James Dawson

Reporter

James Dawson serves as a reporter for Boise State Public Radio's award-winning news department. 

Most recently, he covered state politics and government for Delaware Public Media since the station first began broadcasting in 2012 as the country's newest NPR affiliate. Those reports spanned two governors, three sessions of the Delaware General Assembly, and three consequential elections. His work has been featured on All Things Considered and NPR's newscast division. 

An Idaho native from north of the time zone bridge, James previously served as the public affairs reporter and interim news director for the commercial radio network Inland Northwest Broadcasting. His reporting experience included state and local government, arts and culture, crime, and agriculture.

He's a proud University of Idaho graduate with a bachelor's degree in Broadcasting and Digital Media. When he's not in the office, you can find James fly fishing, buffing up on his photography or watching the Seattle Mariners' latest rebuilding season.

For Sale Coldwell Banker House Sold
Adam Cotterell / Boise State Public Radio

The blazing hot real estate market in Ada County has just set two new records and it's all about the numbers.

Bob Jagendorf / Flickr Creative Commons

Idaho voters will get to choose whether to legalize gambling on historic horse races later this fall. It’s the first ballot initiative to come before voters since 2008.

James Dawson / Boise State Public Radio

Images of a young girl adorned in a flower print dress sit next to daisies and roses – her favorite flowers. Elsewhere, photos of that same girl show her lovingly tapping her father on the head and celebrating Eid, the end of Ramadan.

Medicaid, medicaid expansion, ilana rubel
James Dawson / Boise State Public Radio

Activists hoping to expand Medicaid in Idaho say they turned in more than 70,000 signatures Friday to get the measure on the ballot in November.

Gene Han / Flickr

640 employees at Sykes Enterprises in Boise are out of work following a round of layoffs at the call center.

Christian Lundh / Flickr Creative Commons

Boise firefighters had a busy 4th of July holiday. Calls to blazes sparked by fireworks – or otherwise – doubled from 2017, according to city officials.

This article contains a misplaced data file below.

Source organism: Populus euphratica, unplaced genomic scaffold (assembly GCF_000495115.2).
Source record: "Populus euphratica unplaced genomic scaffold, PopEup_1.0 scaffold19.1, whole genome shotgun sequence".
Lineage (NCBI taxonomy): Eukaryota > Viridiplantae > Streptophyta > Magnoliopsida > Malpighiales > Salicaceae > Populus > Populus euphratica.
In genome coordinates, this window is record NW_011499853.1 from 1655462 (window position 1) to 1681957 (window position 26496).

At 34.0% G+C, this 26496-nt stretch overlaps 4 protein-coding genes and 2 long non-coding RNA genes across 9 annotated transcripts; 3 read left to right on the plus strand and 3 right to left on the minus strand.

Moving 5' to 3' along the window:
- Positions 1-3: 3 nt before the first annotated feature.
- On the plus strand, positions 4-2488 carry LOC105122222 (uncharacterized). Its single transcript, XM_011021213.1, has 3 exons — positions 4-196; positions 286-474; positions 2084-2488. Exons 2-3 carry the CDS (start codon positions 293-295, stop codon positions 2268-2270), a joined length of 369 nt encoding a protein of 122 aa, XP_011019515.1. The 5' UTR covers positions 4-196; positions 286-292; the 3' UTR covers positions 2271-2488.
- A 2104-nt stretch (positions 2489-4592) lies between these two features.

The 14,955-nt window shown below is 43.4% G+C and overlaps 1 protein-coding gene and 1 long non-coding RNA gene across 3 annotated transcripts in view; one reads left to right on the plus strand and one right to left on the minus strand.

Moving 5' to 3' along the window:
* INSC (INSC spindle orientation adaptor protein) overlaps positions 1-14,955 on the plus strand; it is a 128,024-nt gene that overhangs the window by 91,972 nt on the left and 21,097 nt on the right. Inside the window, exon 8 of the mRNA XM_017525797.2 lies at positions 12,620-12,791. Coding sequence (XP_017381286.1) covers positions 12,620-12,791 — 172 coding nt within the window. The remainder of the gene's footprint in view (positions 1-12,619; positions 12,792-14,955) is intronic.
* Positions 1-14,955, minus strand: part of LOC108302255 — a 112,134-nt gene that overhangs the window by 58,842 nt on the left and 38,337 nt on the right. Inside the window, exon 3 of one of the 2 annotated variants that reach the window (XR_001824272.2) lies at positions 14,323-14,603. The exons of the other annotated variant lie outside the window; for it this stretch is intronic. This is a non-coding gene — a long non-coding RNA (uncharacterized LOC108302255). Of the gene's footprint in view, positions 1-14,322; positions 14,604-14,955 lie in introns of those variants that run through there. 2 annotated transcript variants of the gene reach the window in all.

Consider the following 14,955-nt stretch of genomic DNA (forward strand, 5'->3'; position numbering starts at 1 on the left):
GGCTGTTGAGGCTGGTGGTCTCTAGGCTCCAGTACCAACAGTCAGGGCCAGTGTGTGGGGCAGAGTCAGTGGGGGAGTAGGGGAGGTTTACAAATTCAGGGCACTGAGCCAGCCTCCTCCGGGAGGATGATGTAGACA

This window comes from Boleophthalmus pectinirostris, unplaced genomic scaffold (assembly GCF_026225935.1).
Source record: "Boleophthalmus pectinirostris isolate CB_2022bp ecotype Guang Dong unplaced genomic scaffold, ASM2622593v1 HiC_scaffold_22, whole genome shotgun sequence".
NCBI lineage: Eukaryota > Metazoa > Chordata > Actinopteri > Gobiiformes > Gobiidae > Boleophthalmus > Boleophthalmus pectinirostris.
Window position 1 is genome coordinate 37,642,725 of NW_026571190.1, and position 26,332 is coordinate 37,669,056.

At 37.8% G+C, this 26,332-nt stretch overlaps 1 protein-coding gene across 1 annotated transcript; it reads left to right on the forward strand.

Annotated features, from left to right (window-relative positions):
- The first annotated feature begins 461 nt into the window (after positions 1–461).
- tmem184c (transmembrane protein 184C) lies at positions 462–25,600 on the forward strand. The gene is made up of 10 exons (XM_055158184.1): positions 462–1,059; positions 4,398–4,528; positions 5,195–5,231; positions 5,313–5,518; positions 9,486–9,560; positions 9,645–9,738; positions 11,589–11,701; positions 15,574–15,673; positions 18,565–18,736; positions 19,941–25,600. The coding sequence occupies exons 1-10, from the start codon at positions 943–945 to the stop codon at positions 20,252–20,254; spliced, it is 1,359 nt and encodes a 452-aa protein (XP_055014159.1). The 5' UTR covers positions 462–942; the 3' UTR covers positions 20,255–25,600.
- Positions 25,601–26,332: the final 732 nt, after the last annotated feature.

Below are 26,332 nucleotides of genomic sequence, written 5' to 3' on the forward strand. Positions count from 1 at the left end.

Construction Workers Labor Hardhat Safety
Lacey Daley / Boise State Public Radio

Just over 100 people moved to Idaho on average each day last year – with about 19 per day landing in Boise. What can this community learn from bigger cities that have already grappled with a population boom and an affordable housing crisis?

Stethescope, Health Care, Doctor, Medical
Emilie Ritter Saunders / Boise State Public Radio

Idaho Falls will soon be home to its first internal medicine residents in an attempt to retain more doctors in the Gem State.

Susan Montoya Bryan / AP

U.S. beef prices are down slightly from this time last year, though that shouldn’t necessarily worry ranchers because prices could rebound by the end of the year.

jim risch
AP Photo/Alex Brandon

Idaho Senator Jim Risch is praising the Trump Administration’s first steps in attempting to disarm North Korea’s nuclear weapons stockpile.

Albert Sun via Flickr

Traffic on Canyon County’s main highway could get a little bit lighter in the near future.

Douglas Forest Protective Association

A handful of rangeland wildfires have cropped up in southwest Idaho despite recent rain showers across the region.

Four different fires near Grand View, Kuna, Marsing and Murphy have been contained this week – the largest of which burned more than 200 acres.

James Dawson

The push to expand Medicaid to tens of thousands of Idahoans is one step closer to landing in the hands of voters. Ada County Deputy Clerk Phil McGrane says counties across the state have verified 58,000 signatures on an initiative to ask voters if they want to extend Medicaid eligibility to low-income residents.

flooding, flood, greenbelt, greenbelt flooding,
James Dawson

With southern Idaho reservoirs near capacity and mountain snowpack continuing to melt, the Boise River is taking on a lot of extra water.

Frankie Barnhill / Boise State Public Radio

Boise's new orange bag recycling program asks customers who live in residential buildings with fewer than eight units to sort their recyclables, after 10 years of a simpler mixed recycling service.

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